State seeks review of options for psychiatric facility

The facility has been under scrutiny from the federal Centers for Medicare and Medicaid Services.

  • By Becky Bohrer Associated Press
  • Monday, August 5, 2019 8:54pm
  • News

JUNEAU — State health department officials want to take another look at options for running Alaska’s state-owned psychiatric facility, including privatization.

The request for proposals was released Monday, the same day Gov. Mike Dunleavy and department officials touted progress at the Alaska Psychiatric Institute. The state Department of Health and Social Services has been under contract with Wellpath Recovery Solutions to stabilize the facility and take steps to bring it to full operation. The contract is set to run through 2019.

The facility has been under scrutiny from the federal Centers for Medicare and Medicaid Services, which the state said found more than 80 deficiencies between July and December 2018.

State officials said Monday that the facility is now considered to be in good standing with federal requirements. The federal agency, in a report, said an unannounced visit last month found the facility to be in “substantial compliance.”

Dunleavy, speaking to reporters at the Anchorage facility, said the Alaska Psychiatric Institute was failing in its mission when he took office in December. He said things are moving in the right direction, citing as an example an increased number of patients who can be accepted due to additional staffing. But he said there remains room for “a lot of improvement.”

Health Commissioner Adam Crum said there is a demand nationally for psychiatric care providers and that hiring psychiatric nurses and psychiatric nurse assistants has been difficult.

Albert Wall, a deputy health commissioner, said the number of available beds has more than doubled over the last eight months. It remains below an 80-bed target.

Rep. Ivy Spohnholz, co-chair of the House Health and Social Services Committee, said she hasn’t seen a concerted effort from the administration to fill positions at the facility. The Anchorage Democrat also said she sees no need to do another study.

The request for proposals seeks an analysis of privatization options, such as having an outside party assume hospital management and operations. Other areas the state wants studied include maintaining state ownership and operation but looking for more efficiencies or contracting for certain services. It also seeks analysis on whether and how the facility could remain exclusively state run.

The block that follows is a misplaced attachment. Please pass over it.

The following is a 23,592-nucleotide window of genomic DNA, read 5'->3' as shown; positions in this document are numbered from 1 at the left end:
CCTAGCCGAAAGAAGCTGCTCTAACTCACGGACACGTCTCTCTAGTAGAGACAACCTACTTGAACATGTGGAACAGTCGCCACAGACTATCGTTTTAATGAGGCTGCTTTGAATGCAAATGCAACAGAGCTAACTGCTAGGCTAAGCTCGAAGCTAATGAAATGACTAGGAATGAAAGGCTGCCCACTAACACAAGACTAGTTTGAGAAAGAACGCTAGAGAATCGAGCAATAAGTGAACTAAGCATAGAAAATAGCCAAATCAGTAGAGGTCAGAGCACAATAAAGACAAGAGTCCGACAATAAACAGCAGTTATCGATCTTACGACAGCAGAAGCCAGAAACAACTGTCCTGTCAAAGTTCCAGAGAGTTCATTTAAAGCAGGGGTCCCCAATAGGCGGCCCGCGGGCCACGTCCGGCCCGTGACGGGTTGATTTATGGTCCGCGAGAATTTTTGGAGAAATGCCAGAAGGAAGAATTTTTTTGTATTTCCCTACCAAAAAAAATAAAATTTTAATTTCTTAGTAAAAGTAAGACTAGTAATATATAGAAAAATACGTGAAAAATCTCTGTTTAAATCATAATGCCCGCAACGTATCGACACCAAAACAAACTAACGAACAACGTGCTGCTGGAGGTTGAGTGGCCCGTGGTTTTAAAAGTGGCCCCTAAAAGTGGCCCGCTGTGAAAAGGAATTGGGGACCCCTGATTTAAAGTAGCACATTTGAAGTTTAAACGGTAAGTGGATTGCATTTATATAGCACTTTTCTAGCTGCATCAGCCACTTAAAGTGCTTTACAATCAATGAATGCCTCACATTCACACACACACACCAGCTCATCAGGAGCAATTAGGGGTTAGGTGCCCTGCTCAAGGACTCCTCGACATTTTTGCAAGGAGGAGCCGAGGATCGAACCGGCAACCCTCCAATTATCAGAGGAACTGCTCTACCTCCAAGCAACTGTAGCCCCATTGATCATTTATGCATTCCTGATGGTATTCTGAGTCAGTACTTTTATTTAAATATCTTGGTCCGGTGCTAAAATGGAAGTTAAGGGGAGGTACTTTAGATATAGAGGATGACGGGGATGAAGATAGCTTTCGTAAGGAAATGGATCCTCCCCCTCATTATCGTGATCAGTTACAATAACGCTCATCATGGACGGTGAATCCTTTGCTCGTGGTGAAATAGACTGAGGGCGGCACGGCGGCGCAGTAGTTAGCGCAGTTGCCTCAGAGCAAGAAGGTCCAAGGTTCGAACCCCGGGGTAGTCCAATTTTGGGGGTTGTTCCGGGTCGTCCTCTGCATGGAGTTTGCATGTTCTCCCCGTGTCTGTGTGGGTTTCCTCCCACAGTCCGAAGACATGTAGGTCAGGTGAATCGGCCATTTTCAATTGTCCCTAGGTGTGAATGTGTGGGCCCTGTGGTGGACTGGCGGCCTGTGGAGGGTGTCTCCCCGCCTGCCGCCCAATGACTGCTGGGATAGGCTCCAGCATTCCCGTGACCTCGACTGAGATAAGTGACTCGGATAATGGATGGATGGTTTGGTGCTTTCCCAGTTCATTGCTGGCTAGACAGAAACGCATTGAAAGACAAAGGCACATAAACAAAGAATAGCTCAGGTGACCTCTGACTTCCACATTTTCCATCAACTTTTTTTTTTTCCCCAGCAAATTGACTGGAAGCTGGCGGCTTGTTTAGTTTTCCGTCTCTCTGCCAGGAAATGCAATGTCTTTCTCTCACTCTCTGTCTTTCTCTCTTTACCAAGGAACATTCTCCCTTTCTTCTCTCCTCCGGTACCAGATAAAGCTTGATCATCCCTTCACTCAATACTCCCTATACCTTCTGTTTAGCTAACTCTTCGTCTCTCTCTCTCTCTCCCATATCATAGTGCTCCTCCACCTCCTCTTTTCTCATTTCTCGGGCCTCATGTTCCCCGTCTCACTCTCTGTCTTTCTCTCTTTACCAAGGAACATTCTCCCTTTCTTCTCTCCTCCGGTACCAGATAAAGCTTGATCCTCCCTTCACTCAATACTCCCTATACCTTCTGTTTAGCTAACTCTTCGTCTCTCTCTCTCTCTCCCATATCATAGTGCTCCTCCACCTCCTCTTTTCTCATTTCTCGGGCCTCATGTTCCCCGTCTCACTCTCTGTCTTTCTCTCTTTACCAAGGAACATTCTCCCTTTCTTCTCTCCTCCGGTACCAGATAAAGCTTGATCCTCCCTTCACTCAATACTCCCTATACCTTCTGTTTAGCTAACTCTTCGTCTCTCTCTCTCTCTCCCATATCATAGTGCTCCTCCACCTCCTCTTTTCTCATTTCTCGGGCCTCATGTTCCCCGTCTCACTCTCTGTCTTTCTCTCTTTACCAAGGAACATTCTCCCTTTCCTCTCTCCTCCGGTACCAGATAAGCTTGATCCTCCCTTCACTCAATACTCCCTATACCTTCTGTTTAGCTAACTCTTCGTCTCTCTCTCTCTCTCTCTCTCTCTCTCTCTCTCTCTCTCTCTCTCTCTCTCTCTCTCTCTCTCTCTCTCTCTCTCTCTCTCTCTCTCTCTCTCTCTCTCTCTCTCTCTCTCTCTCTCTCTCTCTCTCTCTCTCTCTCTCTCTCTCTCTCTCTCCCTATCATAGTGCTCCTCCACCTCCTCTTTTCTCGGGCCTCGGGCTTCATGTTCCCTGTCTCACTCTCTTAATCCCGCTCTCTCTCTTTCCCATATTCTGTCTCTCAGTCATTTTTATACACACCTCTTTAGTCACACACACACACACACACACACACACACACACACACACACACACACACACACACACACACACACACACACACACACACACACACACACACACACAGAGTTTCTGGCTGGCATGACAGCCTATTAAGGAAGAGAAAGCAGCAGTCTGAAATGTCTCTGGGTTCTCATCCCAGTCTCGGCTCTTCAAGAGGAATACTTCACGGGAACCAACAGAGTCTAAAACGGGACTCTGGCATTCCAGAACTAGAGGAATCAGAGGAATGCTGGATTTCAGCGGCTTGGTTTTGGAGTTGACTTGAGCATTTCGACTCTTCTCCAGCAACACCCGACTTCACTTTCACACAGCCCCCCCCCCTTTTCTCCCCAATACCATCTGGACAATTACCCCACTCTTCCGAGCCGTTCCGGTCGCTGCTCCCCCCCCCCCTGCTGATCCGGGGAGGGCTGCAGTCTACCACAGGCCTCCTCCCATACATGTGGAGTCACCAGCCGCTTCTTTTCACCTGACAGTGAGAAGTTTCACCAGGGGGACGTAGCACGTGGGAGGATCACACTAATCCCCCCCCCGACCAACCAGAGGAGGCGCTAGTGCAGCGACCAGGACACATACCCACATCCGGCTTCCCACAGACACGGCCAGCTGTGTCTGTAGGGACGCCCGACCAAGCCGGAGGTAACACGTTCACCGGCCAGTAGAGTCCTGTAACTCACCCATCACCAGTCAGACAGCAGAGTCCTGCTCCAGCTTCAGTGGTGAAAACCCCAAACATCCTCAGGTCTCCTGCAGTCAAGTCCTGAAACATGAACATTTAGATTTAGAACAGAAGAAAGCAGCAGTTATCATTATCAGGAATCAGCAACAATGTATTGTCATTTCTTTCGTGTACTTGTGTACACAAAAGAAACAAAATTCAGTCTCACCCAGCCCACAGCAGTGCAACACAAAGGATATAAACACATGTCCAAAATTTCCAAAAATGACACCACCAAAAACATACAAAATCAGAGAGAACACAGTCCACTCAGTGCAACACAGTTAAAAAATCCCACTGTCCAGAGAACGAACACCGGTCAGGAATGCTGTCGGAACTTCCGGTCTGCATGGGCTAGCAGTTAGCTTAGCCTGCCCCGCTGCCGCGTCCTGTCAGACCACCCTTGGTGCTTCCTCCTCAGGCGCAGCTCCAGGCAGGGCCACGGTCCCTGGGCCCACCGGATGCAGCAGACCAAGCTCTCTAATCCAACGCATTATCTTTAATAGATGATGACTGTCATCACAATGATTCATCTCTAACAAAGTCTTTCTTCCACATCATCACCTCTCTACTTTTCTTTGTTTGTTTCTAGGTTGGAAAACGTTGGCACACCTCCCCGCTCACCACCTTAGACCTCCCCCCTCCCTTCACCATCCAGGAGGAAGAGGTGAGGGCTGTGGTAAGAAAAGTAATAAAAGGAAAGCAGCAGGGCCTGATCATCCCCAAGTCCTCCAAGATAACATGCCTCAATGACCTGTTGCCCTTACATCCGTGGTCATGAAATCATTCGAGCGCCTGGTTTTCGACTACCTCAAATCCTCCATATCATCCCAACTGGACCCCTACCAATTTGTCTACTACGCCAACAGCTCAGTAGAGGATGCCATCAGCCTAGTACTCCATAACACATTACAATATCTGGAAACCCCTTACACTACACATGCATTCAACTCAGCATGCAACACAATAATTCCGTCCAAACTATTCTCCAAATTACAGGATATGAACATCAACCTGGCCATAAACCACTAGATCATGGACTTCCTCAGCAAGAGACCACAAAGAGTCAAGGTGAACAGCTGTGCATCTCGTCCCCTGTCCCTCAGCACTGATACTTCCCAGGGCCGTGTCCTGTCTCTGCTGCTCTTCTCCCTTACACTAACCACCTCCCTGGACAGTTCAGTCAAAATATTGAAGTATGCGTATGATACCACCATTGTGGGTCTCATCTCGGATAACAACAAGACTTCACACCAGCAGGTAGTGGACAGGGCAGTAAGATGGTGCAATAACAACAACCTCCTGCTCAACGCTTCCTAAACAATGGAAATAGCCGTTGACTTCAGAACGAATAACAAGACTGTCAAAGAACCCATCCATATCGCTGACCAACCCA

The state has studied privatization before. A 2017 consultant’s report called the full privatization option it analyzed cost prohibitive.

Wall said a lot has changed since that report was written and it was determined that a fresh look was needed.

More in News

Kenai Peninsula Borough Assembly Candidate Bill Elam waves signs on election day on Tuesday, Oct 3, 2023, in Soldotna, Alaska. (Ashlyn O’Hara/Peninsula Clarion)
Voters take to the polls during Tuesday municipal election

Poll workers report low turnout across the central peninsula

Some of the pumpkins submitted to the pumpkin-decorating contest are seen here during the 5th annual Kenai Fall Pumpkin Festival in Kenai, Alaska, on Oct. 10, 2020. (Photo by Brian Mazurek/Peninsula Clarion file)
Kenai’s Fall Pumpkin Fest set for Saturday

The fun actually starts early, as a central element of the festival is a pumpkin decorating contest already underway

Aurora Borealis Charter School Art and Music Teacher Eleanor Van Sickle leads students in a performance of "Autumn Canon," a Hungarian song at a meeting of the Kenai Peninsula Borough School District Board of Education meeting on Monday, Oct. 2, 2023 in Soldotna, Alaska. (Ashlyn O'Hara/Peninsula Clarion)
Student serenade

Aurora Borealis Charter School students sing at the assembly during the regular school board meeting on Monday

Bear 747, defending Fat Bear Week Champion, stands on the bank of the Brooks River in Katmai National Park, Alaska. The winner of a Thursday matchup between Bear 128 Grazer and Bear 151 Walker will meet 747 in Fat Bear Week competition on Saturday. (Photo courtesy C. Cravatta/National Park Service)
Survival of the fattest

Paunchy ursine competitors go head-to-head in annual Fat Bear Week

Soldotna Elementary School Principal Dr. Austin Stevenson walks amid natural gas pipes anchored to the outside of school on Friday, Sept. 30, 2022, in Soldotna, Alaska. (Ashlyn O’Hara/Peninsula Clarion)
High costs stall work on school bond

A cost estimate for the reconstruction of Soldotna Elementary School came back $13.5 million over budget

(City of Seward)
Police standoff closes Seward Highway

Police say standoff was with ‘barricaded individual,’ not escaped inmate

Mount Redoubt can be seen across Cook Inlet from North Kenai Beach on Thursday, July 2, 2022. (Photo by Erin Thompson/Peninsula Clarion)
Alaska not included in feds’ proposed 5-year oil and gas program

The plan includes a historically low number of proposed sales

A copy of "People, Paths, and Places: The Frontier History of Moose Pass, Alaska" stands in sunlight in Soldotna, Alaska, on Friday, Sept. 29, 2023. (Jake Dye/Peninsula Clarion)
Moose Pass to receive award for community historical effort

“People, Paths, and Places: The Frontier History of Moose Pass, Alaska” was a collaboration among community members

Kenai Peninsula Borough School District Board Member Debbie Cary speaks during a meeting of the Kenai Peninsula Borough Assembly on Tuesday, April 5, 2022, in Soldotna, Alaska. Cary also served on the borough’s reapportionment board. (Ashlyn O’Hara/Peninsula Clarion)
School board president receives award for meritorious service

Debbie Cary, of Ninilchik, is the Alaska Superintendent Association’s 2024 recipient of the Don MacKinnon Excellence in Education Award

Most Read